Every business needs to be on social media these days. It's obviously a great way to lift a company's profile in the marketplace and engage with consumers. But it can be a double edged sword. Pretty much every week there's another story about how some unfortunate event has occurred at some business or other, the news of which has gone viral on Facebook and Twitter.

There have been several local examples, including the clash between local real estate identity Paul Tonich and the Wild Fig Cafe. The most recent one is this mice infestation at Hoyts Carousel in Perth.

A couple of filmgoers actually managed to take a photo of the ugly little rodent that tried to nick their food. They then shared the snap on social media. It's now a public relations disaster for the company.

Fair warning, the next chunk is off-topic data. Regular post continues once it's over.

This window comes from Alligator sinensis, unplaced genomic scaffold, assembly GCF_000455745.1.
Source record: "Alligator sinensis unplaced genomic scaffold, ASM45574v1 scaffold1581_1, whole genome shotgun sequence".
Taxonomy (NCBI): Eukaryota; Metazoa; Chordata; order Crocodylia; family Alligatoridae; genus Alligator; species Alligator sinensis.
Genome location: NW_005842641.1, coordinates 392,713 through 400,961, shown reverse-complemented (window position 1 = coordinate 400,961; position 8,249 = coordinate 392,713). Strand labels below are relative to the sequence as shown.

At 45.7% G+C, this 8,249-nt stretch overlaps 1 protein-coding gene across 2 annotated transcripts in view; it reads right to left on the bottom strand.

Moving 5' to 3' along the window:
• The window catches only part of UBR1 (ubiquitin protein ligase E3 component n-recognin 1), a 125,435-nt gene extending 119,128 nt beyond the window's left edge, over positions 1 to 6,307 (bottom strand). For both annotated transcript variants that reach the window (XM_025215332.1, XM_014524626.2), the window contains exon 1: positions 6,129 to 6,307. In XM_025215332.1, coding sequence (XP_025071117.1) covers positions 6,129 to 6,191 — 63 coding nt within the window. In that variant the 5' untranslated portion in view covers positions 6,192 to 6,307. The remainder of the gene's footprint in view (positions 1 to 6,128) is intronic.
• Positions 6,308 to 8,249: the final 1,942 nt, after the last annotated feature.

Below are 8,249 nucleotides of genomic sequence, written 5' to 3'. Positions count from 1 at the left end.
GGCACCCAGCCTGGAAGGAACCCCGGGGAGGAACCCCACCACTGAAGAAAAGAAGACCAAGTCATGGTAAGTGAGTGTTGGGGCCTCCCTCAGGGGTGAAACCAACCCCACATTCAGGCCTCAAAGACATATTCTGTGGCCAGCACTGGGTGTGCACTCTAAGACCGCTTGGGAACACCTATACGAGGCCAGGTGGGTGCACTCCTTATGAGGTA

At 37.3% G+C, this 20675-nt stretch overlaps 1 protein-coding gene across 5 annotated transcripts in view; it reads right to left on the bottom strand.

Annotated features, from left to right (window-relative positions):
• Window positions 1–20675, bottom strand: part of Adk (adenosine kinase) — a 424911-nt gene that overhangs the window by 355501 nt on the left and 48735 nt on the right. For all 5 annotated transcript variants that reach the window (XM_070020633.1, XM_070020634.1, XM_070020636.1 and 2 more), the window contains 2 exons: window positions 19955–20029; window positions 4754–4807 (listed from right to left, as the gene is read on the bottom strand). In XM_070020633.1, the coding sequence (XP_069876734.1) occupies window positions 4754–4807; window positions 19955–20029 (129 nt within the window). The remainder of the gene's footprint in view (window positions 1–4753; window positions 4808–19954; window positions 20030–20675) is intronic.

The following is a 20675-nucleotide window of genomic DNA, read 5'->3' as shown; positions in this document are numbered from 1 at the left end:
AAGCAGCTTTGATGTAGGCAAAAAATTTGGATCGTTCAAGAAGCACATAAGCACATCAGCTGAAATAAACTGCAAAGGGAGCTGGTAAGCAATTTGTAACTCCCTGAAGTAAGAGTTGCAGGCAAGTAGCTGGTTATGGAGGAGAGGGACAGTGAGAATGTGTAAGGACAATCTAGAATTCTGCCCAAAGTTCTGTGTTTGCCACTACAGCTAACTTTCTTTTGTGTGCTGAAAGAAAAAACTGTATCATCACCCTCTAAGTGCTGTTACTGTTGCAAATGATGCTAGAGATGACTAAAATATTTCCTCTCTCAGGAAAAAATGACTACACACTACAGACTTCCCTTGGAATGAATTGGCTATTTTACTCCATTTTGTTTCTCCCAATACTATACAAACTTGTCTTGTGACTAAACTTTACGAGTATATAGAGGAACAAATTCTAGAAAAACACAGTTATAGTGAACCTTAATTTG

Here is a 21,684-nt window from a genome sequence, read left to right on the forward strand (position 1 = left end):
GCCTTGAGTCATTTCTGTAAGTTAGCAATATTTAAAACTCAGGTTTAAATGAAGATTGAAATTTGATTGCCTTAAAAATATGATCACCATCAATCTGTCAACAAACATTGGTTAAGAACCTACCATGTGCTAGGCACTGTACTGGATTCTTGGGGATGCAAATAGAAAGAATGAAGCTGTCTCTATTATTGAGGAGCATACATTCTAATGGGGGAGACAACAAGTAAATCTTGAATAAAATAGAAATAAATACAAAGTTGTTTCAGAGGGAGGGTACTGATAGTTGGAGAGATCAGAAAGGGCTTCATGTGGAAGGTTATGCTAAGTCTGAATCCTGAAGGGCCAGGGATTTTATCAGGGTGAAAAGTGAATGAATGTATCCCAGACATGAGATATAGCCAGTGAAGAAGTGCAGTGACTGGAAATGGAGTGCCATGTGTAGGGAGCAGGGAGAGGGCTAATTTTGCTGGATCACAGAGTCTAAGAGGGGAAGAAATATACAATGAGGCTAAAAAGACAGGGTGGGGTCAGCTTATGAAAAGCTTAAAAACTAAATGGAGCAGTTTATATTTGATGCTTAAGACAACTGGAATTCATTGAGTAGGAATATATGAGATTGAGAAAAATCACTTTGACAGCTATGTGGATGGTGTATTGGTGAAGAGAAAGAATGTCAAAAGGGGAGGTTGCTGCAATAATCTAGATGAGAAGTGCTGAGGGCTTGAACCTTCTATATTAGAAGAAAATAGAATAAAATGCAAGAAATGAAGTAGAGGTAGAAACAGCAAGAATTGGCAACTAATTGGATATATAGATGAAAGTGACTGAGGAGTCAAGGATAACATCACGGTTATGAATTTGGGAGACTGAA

The photo itself is all over the net now. And there are numerous snarky comments on their official Facebook page such as this one from Andrew Martin: "Hi, I here you're showing Stuart little in 3D at your carousel cinema can you tell me what time it's showing, Cheers."

While the cinema management obviously has a problem that they seriously need to address, I do feel some sympathy for them. People certainly don't hold back on social media. And the scale of the reaction seems to be over the top.

In the days before social media, events like this might have been reported in local and citywide newspapers. They might have even made it onto TV bulletins on slow news days. But that was about it. They would usually have been forgotten pretty quickly, causing little or no lasting damage to the company's reputation.

But these days everyone with an internet connection knows all about such a happening instantly! Pretty much everything online is permanently accessible, too. Also, the fact that it has gone viral is a story in and of itself, so mainstream media outlets are sure to keep milking it for all it's worth, resulting in even wider and more prolonged exposure.